Posted on August 27, 2019
How Does Organic Management on Dairy Farms Affect Pastures and Soils?
UW-Madison researchers explored whether limitations on the inputs allowed in organic farming may result in differences in plant-soil dynamics compared to conventional dairy operations, necessitating different grazing techniques. They found relevant scientific literature to be scarce.
Posted on May 3, 2018
Analysis of Water Quality Impact of Windrow Composting
Composting is an ancient and cost-effective way to speed the decomposition of manure by piling it in rows and turning it regularly to aerate. For the last two years, three members of Yahara Pride Farms have been working with UW-Madison to determine whether composting can lead to reductions in phosphorus (P) runoff loads from their farms.
Posted on December 9, 2016
Evaluation of Manure Storage Capital Projects in the Yahara River Watershed
Better understanding the impact of livestock manure on water quality can inform clear, long-term manure management goals for the Yahara Watershed to reduce phosphorus loading from livestock manure.
Posted on March 14, 2014
Whole-Farm Modeled Phosphorus Loss Low on Grazing Dairy Farms (Research Brief #94)
Because agriculture is a major nonpoint phosphorus pollution source, there is strong interest in identifying and managing farm sources of phosphorus runoff. On dairy farms, possible sources of this runoff include cropland, grazed pastures, and outside cattle holding areas such as barnyards and overwintering lots. A new study based on modeled data for four dairy farms that use managed grazing found that these farms have very low phosphorus losses on a whole farm basis.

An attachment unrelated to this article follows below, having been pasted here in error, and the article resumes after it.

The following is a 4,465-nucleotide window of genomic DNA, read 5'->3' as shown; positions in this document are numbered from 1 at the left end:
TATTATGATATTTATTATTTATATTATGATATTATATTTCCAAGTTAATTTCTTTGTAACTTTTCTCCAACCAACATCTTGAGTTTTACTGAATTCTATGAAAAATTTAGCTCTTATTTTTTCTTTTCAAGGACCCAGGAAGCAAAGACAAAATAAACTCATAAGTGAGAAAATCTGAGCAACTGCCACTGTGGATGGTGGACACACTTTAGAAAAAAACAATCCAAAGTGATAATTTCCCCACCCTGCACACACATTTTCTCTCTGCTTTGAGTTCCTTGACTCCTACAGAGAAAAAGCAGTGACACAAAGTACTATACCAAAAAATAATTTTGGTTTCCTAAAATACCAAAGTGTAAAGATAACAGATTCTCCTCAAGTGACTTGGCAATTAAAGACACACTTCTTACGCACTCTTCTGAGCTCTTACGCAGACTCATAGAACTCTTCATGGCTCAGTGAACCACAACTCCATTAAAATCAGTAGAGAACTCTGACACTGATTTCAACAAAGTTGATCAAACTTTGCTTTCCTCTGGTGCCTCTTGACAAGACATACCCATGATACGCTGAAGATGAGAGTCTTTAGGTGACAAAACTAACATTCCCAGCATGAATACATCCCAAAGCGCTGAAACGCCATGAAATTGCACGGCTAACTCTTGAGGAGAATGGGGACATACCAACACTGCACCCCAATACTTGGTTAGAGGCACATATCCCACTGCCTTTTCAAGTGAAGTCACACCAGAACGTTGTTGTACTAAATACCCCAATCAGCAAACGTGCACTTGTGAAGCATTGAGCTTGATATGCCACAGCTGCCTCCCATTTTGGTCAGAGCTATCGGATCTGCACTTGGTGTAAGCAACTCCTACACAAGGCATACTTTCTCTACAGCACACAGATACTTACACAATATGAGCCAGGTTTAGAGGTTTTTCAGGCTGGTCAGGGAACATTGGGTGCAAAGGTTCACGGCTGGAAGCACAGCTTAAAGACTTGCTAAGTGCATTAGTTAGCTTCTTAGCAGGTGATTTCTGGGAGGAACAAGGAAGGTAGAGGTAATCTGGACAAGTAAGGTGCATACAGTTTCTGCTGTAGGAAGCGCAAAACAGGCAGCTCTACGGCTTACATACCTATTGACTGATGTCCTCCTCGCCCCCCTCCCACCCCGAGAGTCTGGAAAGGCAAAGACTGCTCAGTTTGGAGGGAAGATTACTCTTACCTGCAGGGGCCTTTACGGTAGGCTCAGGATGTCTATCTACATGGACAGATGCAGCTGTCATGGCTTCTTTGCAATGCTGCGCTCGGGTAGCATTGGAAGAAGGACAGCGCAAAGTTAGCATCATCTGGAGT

Productivity and Nitrogen Retention Tradeoffs in Bioenergy Grasslands (Research Brief #93)
Perennial grassland cropping systems may someday be managed as an alternative source of biofuel that requires fewer fertilizer inputs. This alternative biofuel can also reduce competition with food crops because land that is unsuitable for row crops may be used for perennial grasslands.
Posted on January 23, 2013
Managed Grazing’s Effects on Soil Quality and Structure
A long-term southern Wisconsin cropping systems study shows that soils under managed grazing have a number of positive characteristics compared to soils under other cropping systems.
Posted on July 1, 2009
Cover Crops on the Intensive Market Farm
Crops that are grown solely to provide soil cover or for the purposes of increasing soil fertility are referred to as cover crops or green manures. Due their ability to protect and enhance soils, cover crops are considered a fundamental aspect of any sustainable cropping system.
Posted on June 19, 2007
Managed Grazing Education and Research in Wisconsin
This report describes managed grazing projects funded by the Wisconsin Grazing Lands Conservation Initiative from 2002-2003. Seventeen education projects supported a variety of networking activities, […]
Posted on May 1, 2007
Grass Clippings: May 2007
Grass Clippings is a quarterly newsletter that features grazing-related research from the University of Wisconsin and beyond. The May issue features: Interseeding legumes vs. applying […]
Posted on June 30, 2004
Wisconsin Soil Health Scorecard
The Wisconsin Soil Health Scorecard assesses soil health as a function of soil, plant, animal and water properties identified by farmers. The scorecard is a […]
Center for Integrated Agricultural Systems
University of Wisconsin-Madison